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N.Y. Shows Getting Into Step

The often fragmented trade show circuit here is pulling together to capture more buyers from around the globe.

Byline: KARYN MONGET


NEW YORK -- The often fragmented trade show circuit here is pulling together to capture more buyers from around the globe.


Show promoters are attempting to coordinate scheduling and putting a greater emphasis on customer service, special events and amenities.


Even as vendors worry about the cutback in retailer buying trips, trade show executives still can boast that New York is the focal point of American fashion and that it's the best place to draw international retailers as well. Over the past year, that image has taken on a new luster, with the 7th on Sixth runway shows, organized by the Council of Fashion Designers of America, giving the New York collections a focal point -- under tents in Bryant Park -- and a heightened panache.


At the same time, the new Fashion Center Business Improvement District, funded by a property tax assessment on real estate owners, has hiked security and sanitation in the SA area, and will be implementing marketing strategies this fall, such as information kiosks at airports here.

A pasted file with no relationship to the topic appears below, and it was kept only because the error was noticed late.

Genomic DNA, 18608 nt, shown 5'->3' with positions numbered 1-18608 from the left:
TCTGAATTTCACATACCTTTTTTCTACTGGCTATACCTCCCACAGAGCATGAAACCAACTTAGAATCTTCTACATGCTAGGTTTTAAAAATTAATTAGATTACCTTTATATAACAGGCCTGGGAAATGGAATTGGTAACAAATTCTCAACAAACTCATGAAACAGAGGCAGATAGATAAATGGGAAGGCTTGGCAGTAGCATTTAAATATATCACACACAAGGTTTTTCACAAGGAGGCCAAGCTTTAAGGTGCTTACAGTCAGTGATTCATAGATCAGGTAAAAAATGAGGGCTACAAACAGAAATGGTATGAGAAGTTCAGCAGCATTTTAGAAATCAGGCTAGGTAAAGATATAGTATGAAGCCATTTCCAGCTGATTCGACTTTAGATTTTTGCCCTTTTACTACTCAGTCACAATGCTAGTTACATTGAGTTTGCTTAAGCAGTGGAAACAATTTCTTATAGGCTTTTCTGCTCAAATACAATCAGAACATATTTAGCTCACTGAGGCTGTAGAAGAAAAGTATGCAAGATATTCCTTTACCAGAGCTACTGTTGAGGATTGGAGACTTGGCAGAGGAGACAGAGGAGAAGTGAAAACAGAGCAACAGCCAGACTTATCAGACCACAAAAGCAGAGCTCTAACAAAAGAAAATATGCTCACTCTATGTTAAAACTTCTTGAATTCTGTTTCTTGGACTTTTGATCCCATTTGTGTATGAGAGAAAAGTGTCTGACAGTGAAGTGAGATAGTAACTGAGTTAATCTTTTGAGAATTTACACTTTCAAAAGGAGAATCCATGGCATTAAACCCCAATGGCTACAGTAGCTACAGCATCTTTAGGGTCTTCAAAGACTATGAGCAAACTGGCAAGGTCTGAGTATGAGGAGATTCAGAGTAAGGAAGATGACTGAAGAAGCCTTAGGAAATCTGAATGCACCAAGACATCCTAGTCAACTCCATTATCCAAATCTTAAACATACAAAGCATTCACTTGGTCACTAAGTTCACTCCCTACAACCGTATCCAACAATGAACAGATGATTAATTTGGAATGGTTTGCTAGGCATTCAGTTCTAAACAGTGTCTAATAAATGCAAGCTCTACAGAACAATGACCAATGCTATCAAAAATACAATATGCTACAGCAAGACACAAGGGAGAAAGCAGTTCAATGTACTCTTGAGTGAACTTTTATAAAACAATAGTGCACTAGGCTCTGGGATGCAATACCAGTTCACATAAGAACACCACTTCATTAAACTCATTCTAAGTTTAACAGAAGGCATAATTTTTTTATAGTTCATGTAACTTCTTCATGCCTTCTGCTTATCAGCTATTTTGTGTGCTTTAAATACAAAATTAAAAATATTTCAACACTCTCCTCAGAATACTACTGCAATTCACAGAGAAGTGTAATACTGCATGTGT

Among trade show producers, David Larkin, vice president of corporate development at The Larkin Group, said the firm is developing several promotional ideas to assist both exhibitors and buyers. The Larkin firm produces the International Fashion Boutique Show, International Fashion Fabric Exhibition and International Fashion Kids Show.


"We're expanding the whole social aspect of the shows," said Larkin. "We're also trying to provide a better product and make that 10 percent who don't know whether they should participate, participate in the show."


At the Aug. 27-30 International Fashion Boutique Show at the Jacob K. Javits Convention Center, Larkin said there will be seminars on how to put together an effective booth and more creative services will be available as well, such as mannequin and fixture rental and an on-site designer to help vendors with their displays. Also, a formal fashion show is being planned for the first time.


Larkin noted that mailers will be sent to his company's retail mailing list detailing "fun things to do in New York" and featuring a "Passport to Soho" that will include discounts at local restaurants, bars and clubs, and a list of activities here that are free.